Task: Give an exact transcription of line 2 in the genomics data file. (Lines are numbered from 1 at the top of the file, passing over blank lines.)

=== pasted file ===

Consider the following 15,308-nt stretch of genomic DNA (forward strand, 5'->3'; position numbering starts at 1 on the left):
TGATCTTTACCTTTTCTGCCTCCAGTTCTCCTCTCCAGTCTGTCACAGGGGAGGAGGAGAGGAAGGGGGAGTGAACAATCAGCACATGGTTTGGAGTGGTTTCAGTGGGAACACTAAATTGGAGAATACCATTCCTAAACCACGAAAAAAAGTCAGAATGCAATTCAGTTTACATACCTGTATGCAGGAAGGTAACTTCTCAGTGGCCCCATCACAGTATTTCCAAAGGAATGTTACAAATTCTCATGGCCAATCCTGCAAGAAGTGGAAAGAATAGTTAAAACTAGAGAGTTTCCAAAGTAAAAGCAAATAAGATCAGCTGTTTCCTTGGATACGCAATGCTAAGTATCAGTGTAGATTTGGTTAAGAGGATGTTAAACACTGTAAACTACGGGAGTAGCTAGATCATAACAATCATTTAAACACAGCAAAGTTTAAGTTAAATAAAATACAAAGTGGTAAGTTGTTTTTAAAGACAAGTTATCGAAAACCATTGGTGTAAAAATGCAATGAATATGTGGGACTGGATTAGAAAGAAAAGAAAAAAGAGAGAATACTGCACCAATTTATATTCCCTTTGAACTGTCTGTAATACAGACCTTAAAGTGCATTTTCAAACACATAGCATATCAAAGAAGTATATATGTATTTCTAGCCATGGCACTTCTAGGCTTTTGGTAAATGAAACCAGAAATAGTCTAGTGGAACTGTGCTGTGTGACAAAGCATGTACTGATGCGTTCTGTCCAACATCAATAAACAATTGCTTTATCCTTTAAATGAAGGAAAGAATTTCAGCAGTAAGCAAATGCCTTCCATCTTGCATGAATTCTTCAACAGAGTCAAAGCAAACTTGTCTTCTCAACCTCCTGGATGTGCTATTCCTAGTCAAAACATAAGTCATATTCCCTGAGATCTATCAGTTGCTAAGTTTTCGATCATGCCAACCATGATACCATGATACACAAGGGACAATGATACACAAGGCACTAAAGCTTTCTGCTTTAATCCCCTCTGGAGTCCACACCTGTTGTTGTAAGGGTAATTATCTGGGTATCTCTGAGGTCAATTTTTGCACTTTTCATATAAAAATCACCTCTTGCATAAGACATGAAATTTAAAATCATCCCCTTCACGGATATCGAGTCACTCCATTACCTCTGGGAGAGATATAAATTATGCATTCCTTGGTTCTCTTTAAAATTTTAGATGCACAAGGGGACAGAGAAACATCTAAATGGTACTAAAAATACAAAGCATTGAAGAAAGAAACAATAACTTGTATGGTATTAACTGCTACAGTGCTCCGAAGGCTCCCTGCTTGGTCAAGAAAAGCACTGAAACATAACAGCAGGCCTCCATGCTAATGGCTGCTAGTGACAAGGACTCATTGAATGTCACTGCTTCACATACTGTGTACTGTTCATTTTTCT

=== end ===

TGATCTTTACCTTTTCTGCCTCCAGTTCTCCTCTCCAGTCTGTCACAGGGGAGGAGGAGAGGAAGGGGGAGTGAACAATCAGCACATGGTTTGGAGTGGTTTCAGTGGGAACACTAAATTGGAGAATACCATTCCTAAACCACGAAAAAAAGTCAGAATGCAATTCAGTTTACATACCTGTATGCAGGAAGGTAACTTCTCAGTGGCCCCATCACAGTATTTCCAAAGGAATGTTACAAATTCTCATGGCCAATCCTGCAAGAAGTGGAAAGAATAGTTAAAACTAGAGAGTTTCCAAAGTAAAAGCAAATAAGATCAGCTGTTTCCTTGGATACGCAATGCTAAGTATCAGTGTAGATTTGGTTAAGAGGATGTTAAACACTGTAAACTACGGGAGTAGCTAGATCATAACAATCATTTAAACACAGCAAAGTTTAAGTTAAATAAAATACAAAGTGGTAAGTTGTTTTTAAAGACAAGTTATCGAAAACCATTGGTGTAAAAATGCAATGAATATGTGGGACTGGATTAGAAAGAAAAGAAAAAAGAGAGAATACTGCACCAATTTATATTCCCTTTGAACTGTCTGTAATACAGACCTTAAAGTGCATTTTCAAACACATAGCATATCAAAGAAGTATATATGTATTTCTAGCCATGGCACTTCTAGGCTTTTGGTAAATGAAACCAGAAATAGTCTAGTGGAACTGTGCTGTGTGACAAAGCATGTACTGATGCGTTCTGTCCAACATCAATAAACAATTGCTTTATCCTTTAAATGAAGGAAAGAATTTCAGCAGTAAGCAAATGCCTTCCATCTTGCATGAATTCTTCAACAGAGTCAAAGCAAACTTGTCTTCTCAACCTCCTGGATGTGCTATTCCTAGTCAAAACATAAGTCATATTCCCTGAGATCTATCAGTTGCTAAGTTTTCGATCATGCCAACCATGATACCATGATACACAAGGGACAATGATACACAAGGCACTAAAGCTTTCTGCTTTAATCCCCTCTGGAGTCCACACCTGTTGTTGTAAGGGTAATTATCTGGGTATCTCTGAGGTCAATTTTTGCACTTTTCATATAAAAATCACCTCTTGCATAAGACATGAAATTTAAAATCATCCCCTTCACGGATATCGAGTCACTCCATTACCTCTGGGAGAGATATAAATTATGCATTCCTTGGTTCTCTTTAAAATTTTAGATGCACAAGGGGACAGAGAAACATCTAAATGGTACTAAAAATACAAAGCATTGAAGAAAGAAACAATAACTTGTATGGTATTAACTGCTACAGTGCTCCGAAGGCTCCCTGCTTGGTCAAGAAAAGCACTGAAACATAACAGCAGGCCTCCATGCTAATGGCTGCTAGTGACAAGGACTCATTGAATGTCACTGCTTCACATACTGTGTACTGTTCATTTTTCT